As the chairman of NAPA's Engineering Controls Task Force, Thompson met, in 1994, with Byron Lord, then division chief in the Federal Highway Administration's (FHWA) Office of Research and Development. The FHWA helped secure funding and the cooperation of NIOSH. With the collaboration of asphalt paving contractors, equipment manufacturers and unions, NAPA, NIOSH and FHWA launched an engineering control evaluation program to test Thompson's hypothesis.
It was decided that there would be two phases to the testing: a lab test and a field test. Some of the paver manufacturers that agreed to participate in the tests include: Cedarapids, Blaw-Knox, Roadtec, Champion (formerly Ingersoll-Rand) and Barber-Green (now owned by Caterpillar).
NIOSH and the manufacturers have finished the lab portion of the tests-at each participating manufacturers' facility- and the findings are in the process of being compiled and written.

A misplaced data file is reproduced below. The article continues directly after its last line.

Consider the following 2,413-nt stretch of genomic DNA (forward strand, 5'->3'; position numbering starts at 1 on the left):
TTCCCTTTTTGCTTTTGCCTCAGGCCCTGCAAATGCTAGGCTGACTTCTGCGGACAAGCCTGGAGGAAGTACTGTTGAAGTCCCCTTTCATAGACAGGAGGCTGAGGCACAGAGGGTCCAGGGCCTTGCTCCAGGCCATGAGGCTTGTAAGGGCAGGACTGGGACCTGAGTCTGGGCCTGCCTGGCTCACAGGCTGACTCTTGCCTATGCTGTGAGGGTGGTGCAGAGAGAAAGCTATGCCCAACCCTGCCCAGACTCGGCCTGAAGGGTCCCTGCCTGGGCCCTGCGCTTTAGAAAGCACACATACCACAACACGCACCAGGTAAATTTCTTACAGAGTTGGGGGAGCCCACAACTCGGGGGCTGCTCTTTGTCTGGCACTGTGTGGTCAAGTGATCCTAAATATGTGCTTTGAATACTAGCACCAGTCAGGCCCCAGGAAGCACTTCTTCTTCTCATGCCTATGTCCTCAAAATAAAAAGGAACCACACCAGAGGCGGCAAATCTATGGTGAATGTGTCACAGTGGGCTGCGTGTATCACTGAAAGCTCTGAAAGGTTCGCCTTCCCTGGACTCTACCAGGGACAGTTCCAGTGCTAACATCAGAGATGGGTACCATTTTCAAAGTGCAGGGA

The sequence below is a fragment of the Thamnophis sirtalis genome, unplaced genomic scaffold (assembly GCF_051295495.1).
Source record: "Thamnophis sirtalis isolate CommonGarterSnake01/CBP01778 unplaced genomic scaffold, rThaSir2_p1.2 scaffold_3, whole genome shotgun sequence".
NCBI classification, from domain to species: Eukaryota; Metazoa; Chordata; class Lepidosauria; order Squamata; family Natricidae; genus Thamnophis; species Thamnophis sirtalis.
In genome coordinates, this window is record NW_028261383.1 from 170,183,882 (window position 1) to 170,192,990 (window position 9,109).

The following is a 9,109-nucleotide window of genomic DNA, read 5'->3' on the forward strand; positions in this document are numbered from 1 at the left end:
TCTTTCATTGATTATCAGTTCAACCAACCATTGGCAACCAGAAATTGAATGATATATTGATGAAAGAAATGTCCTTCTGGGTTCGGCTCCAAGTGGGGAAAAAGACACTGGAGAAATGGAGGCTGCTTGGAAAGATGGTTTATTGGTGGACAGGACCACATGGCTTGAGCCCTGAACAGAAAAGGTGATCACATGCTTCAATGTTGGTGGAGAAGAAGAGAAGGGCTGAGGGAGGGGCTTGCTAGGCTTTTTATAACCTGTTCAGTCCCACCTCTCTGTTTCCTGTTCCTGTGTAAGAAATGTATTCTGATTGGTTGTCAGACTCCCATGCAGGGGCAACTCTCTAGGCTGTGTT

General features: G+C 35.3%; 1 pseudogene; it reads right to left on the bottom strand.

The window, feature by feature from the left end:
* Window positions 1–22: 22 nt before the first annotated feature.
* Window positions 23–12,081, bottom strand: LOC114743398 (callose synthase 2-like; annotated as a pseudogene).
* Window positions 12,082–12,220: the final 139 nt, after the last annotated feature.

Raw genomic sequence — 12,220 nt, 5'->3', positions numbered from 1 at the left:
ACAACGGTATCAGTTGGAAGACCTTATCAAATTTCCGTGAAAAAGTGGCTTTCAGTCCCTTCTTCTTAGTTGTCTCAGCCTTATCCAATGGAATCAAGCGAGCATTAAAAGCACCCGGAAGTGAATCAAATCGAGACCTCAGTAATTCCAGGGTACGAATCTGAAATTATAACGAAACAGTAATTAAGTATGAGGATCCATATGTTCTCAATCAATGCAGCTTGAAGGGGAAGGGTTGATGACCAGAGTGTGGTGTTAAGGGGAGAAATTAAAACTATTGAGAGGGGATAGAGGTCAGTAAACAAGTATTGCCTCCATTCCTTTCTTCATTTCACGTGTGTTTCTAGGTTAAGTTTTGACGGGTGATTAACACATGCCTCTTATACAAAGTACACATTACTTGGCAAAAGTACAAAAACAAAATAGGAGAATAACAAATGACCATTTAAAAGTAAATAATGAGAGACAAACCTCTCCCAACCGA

During the lab tests a tracer gas was used to simulate the release of fumes from the asphalt paver. The gas was measured with a multi-gas sampler to determine what percent was being diverted by the controls. On June 5-7, 1995 Roadtec cooperated with NIOSH in a series of lab tests. A smoke generator was used to produce theatrical smoke between the tractor and the screed around the augers. According to a NIOSH draft document, as reported in Industry Update, Roadtec's newsletter, the average indoorp;capture efficiency was 100% with an exhaust volume near 2,600 cu ft.
The paver was then moved outside to be tested in different wind conditions. When the paver was positioned facing north with the wind blowing from the northwest at 5-10 mph, the average capture efficiency was 81%. Next, the paver was moved to face west. With the wind still coming from the northwest at 5-10 mph the efficiency remained at 81%. From these tests it was hypothesized that the controls will result in a reduction in asphalt fumes. This hypothesis was reached even though the wind reduced the efficiency of the controls when used outside. It was reasoned that the wind was responsible for removing the other 19% of the asphalt fumes.